Godard, Jean-Luc. 1998. “Le groupe Dziga Vertov” (“The Dziga Vertov Group”). Interview by Marcel Martin. In Jean-Luc Godard par Jean-Luc Godard (Jean-Luc Godard on Jean-Luc Godard ), vol. 1, 1950–1984, 342–50. Paris: Cahiers du Cinéma.

Godard, Jean-Luc. 2004a. Interview by Stéphane Zagdanski. Littérature et cinéma: Paroles des jours (Literature and Cinema: Words of the Days ), parolesdesjours.free.fr/gozag.htm#AUDIO.

Godard, Jean-Luc. 2004b. “Le cinéma ne se joue pas à pile ou face: Entretien avec Jean-Luc Godard” (“Cinema Is Not a Game of Heads or Tails: Interview with Jean-Luc Godard”). Interview by Michel Guilloux. Humanité, May 20, humanite.fr /node/345120.

Godard, Jean-Luc. 2004c. “Jean-Luc Godard et Notre musique : Juste une conversation” (“Jean-Luc Godard and Notre musique : Just a Conversation”). Interview by Jean-Michel Frodon. Cannes 2004, special issue, Cahiers du cinema, no. 590: 20–22.

Godard, Jean-Luc. 2005. “Cinema Is Over.” Interview by Geoffrey Macnab. Guardian, April 29, www .guardian.co.uk/film/2005/apr/29/2/print.

Goytisolo, Juan. 2000. Landscapes of War: From Sarajevo to Chechnya. Translated by Peter Bush. San Francisco: City Lights.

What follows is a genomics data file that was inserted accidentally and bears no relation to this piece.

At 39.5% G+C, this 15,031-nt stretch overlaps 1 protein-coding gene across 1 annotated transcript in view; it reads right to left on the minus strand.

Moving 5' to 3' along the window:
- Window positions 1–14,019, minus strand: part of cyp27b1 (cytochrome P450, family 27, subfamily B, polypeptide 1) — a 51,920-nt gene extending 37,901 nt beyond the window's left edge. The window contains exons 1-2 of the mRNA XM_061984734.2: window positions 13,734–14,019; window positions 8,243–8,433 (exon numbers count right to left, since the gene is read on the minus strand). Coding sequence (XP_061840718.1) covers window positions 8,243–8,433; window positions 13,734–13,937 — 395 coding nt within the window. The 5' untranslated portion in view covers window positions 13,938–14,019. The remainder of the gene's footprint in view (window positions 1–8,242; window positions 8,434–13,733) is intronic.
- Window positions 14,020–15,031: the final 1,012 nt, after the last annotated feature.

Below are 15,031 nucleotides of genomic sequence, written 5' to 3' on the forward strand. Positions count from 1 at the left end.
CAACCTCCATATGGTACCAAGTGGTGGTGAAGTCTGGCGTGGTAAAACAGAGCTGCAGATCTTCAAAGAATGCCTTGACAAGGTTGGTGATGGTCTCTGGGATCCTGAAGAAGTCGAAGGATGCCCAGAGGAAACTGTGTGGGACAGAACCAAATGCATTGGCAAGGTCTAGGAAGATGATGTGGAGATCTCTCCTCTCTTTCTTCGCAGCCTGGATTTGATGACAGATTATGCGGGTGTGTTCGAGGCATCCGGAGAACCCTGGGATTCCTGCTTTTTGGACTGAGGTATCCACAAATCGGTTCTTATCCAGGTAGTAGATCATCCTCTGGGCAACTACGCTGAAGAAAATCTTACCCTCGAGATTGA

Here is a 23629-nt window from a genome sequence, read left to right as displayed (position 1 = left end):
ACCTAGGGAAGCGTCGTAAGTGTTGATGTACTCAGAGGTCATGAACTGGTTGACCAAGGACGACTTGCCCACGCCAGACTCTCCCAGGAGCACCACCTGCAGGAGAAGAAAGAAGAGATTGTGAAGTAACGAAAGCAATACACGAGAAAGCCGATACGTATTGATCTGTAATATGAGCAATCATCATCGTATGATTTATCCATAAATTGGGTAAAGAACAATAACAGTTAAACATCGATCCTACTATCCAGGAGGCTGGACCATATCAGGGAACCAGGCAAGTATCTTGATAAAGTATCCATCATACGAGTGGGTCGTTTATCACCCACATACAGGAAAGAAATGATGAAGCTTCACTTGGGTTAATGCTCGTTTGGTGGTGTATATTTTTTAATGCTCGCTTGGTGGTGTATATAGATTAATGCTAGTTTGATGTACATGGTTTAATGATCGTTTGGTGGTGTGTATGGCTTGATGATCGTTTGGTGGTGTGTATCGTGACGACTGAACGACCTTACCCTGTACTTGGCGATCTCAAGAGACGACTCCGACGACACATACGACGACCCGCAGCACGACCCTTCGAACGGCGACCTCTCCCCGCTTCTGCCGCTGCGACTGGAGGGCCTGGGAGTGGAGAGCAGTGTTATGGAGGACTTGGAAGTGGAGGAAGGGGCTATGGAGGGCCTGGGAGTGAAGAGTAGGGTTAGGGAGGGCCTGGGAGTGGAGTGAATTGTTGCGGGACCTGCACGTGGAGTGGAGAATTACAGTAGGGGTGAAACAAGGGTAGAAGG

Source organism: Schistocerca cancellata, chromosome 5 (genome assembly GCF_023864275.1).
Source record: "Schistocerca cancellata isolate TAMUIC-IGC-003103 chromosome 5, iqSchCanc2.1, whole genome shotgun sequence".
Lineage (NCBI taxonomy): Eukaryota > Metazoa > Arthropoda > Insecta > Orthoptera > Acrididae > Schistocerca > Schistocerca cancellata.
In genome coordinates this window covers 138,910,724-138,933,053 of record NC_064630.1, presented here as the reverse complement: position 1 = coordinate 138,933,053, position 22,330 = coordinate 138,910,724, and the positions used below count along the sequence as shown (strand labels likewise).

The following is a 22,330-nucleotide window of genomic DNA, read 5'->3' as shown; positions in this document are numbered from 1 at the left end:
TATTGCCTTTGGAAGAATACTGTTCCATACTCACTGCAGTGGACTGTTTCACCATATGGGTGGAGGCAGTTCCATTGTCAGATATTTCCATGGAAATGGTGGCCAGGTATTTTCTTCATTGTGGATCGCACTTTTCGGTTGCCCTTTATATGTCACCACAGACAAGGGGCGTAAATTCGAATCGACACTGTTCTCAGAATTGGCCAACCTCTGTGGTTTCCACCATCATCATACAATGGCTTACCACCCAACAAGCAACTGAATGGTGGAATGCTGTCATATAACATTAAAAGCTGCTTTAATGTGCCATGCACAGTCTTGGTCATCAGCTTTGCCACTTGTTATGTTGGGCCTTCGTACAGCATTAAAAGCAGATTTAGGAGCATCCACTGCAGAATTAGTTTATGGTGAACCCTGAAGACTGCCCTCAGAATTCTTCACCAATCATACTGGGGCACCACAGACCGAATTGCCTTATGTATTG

Hoberman, J. 2004. “Two or Three Things He Knows: Godard’s Long Goodbye Continues with a Meditation on War and a History of the Cinema.” Review of Notre musique and Histoire(s) du cinéma, by Jean-Luc Godard. Village Voice, November 16, www.villagevoice.com/2004-11 -16/film/two-or-three-things-he-knows.

Ide, Wendy. 2005. Review of Notre musique, by Jean-Luc Godard. Times, May 19, www.thetimes.co .uk/tto/arts/film/article2429691.ece.

Jayyusi, Salma Khadra. 1992. “Chronology.” In Anthology of Modern Palestinian Literature, xxv–xxxiii. New York: Columbia University Press.

Jayyusi, Salma Khadra. 2008. “Foreword: Mahmoud Darwish’s Mission and Place in Arab Literary History.” In Nassar and Rahman 2008: vii–xiv.

MacDougall, David. 1998. Transcultural Cinema. Edited by Lucien Taylor. Princeton, NJ: Princeton University Press.

Peranson, Mark. 2005. Review of Notre musique, by Jean-Luc Godard. Cinéaste 30, no. 2: 54–55.

Rascaroli, Laura. 2009. “Performance in and of the Essay Film.” Studies in French Cinema 9, no. 1: 49–61.

Riedlmayer, András J. 2007. “Crimes of War, Crimes of Peace: Destruction of Libraries during and after the Balkan Wars of the 1990s.” Library Trends 56, no. 1: 107–32.

Said, Edward, and Jean Mohr. 1999 [1986]. After the Last Sky: Palestinian Lives. New York: Columbia University Press.

Sanbar, Elias. 1991. “Vingt et un ans après” (“Twenty-One Years Later”). Traffic, no. 1: 109–19.